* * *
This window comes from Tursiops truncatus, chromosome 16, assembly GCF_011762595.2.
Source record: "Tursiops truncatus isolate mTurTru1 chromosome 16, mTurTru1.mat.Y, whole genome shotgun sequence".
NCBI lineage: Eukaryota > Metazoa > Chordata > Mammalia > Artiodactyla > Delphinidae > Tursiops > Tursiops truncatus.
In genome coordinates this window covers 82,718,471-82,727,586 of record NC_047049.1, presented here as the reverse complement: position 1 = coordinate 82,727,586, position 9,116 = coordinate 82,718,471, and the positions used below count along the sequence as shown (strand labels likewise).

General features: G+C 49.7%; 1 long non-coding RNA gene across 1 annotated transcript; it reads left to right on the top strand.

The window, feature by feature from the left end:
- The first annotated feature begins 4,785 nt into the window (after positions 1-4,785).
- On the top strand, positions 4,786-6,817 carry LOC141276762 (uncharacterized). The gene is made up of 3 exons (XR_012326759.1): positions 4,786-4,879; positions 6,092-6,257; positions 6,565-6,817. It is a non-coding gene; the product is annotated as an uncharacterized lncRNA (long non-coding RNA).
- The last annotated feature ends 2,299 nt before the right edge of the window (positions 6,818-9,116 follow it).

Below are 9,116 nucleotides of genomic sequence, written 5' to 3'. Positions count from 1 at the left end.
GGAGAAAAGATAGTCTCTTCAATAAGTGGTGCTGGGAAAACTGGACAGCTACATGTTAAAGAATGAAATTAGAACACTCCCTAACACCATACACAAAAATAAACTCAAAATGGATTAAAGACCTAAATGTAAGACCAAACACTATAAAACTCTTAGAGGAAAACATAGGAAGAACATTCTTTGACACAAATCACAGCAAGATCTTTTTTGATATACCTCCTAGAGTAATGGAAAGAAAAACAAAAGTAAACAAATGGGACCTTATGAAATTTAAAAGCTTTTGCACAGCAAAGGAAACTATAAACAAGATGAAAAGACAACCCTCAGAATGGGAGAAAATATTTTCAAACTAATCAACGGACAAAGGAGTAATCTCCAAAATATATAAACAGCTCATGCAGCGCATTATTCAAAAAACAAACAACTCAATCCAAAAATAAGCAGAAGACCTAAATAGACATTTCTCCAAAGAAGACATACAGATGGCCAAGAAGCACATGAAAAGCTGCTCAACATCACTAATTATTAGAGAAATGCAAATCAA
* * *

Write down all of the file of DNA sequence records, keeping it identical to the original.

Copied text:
This window comes from Tursiops truncatus, chromosome 16, assembly GCF_011762595.2.
Source record: "Tursiops truncatus isolate mTurTru1 chromosome 16, mTurTru1.mat.Y, whole genome shotgun sequence".
NCBI lineage: Eukaryota > Metazoa > Chordata > Mammalia > Artiodactyla > Delphinidae > Tursiops > Tursiops truncatus.
In genome coordinates this window covers 82,718,471-82,727,586 of record NC_047049.1, presented here as the reverse complement: position 1 = coordinate 82,727,586, position 9,116 = coordinate 82,718,471, and the positions used below count along the sequence as shown (strand labels likewise).

General features: G+C 49.7%; 1 long non-coding RNA gene across 1 annotated transcript; it reads left to right on the top strand.

The window, feature by feature from the left end:
- The first annotated feature begins 4,785 nt into the window (after positions 1-4,785).
- On the top strand, positions 4,786-6,817 carry LOC141276762 (uncharacterized). The gene is made up of 3 exons (XR_012326759.1): positions 4,786-4,879; positions 6,092-6,257; positions 6,565-6,817. It is a non-coding gene; the product is annotated as an uncharacterized lncRNA (long non-coding RNA).
- The last annotated feature ends 2,299 nt before the right edge of the window (positions 6,818-9,116 follow it).

Below are 9,116 nucleotides of genomic sequence, written 5' to 3'. Positions count from 1 at the left end.
GGAGAAAAGATAGTCTCTTCAATAAGTGGTGCTGGGAAAACTGGACAGCTACATGTTAAAGAATGAAATTAGAACACTCCCTAACACCATACACAAAAATAAACTCAAAATGGATTAAAGACCTAAATGTAAGACCAAACACTATAAAACTCTTAGAGGAAAACATAGGAAGAACATTCTTTGACACAAATCACAGCAAGATCTTTTTTGATATACCTCCTAGAGTAATGGAAAGAAAAACAAAAGTAAACAAATGGGACCTTATGAAATTTAAAAGCTTTTGCACAGCAAAGGAAACTATAAACAAGATGAAAAGACAACCCTCAGAATGGGAGAAAATATTTTCAAACTAATCAACGGACAAAGGAGTAATCTCCAAAATATATAAACAGCTCATGCAGCGCATTATTCAAAAAACAAACAACTCAATCCAAAAATAAGCAGAAGACCTAAATAGACATTTCTCCAAAGAAGACATACAGATGGCCAAGAAGCACATGAAAAGCTGCTCAACATCACTAATTATTAGAGAAATGCAAATCAA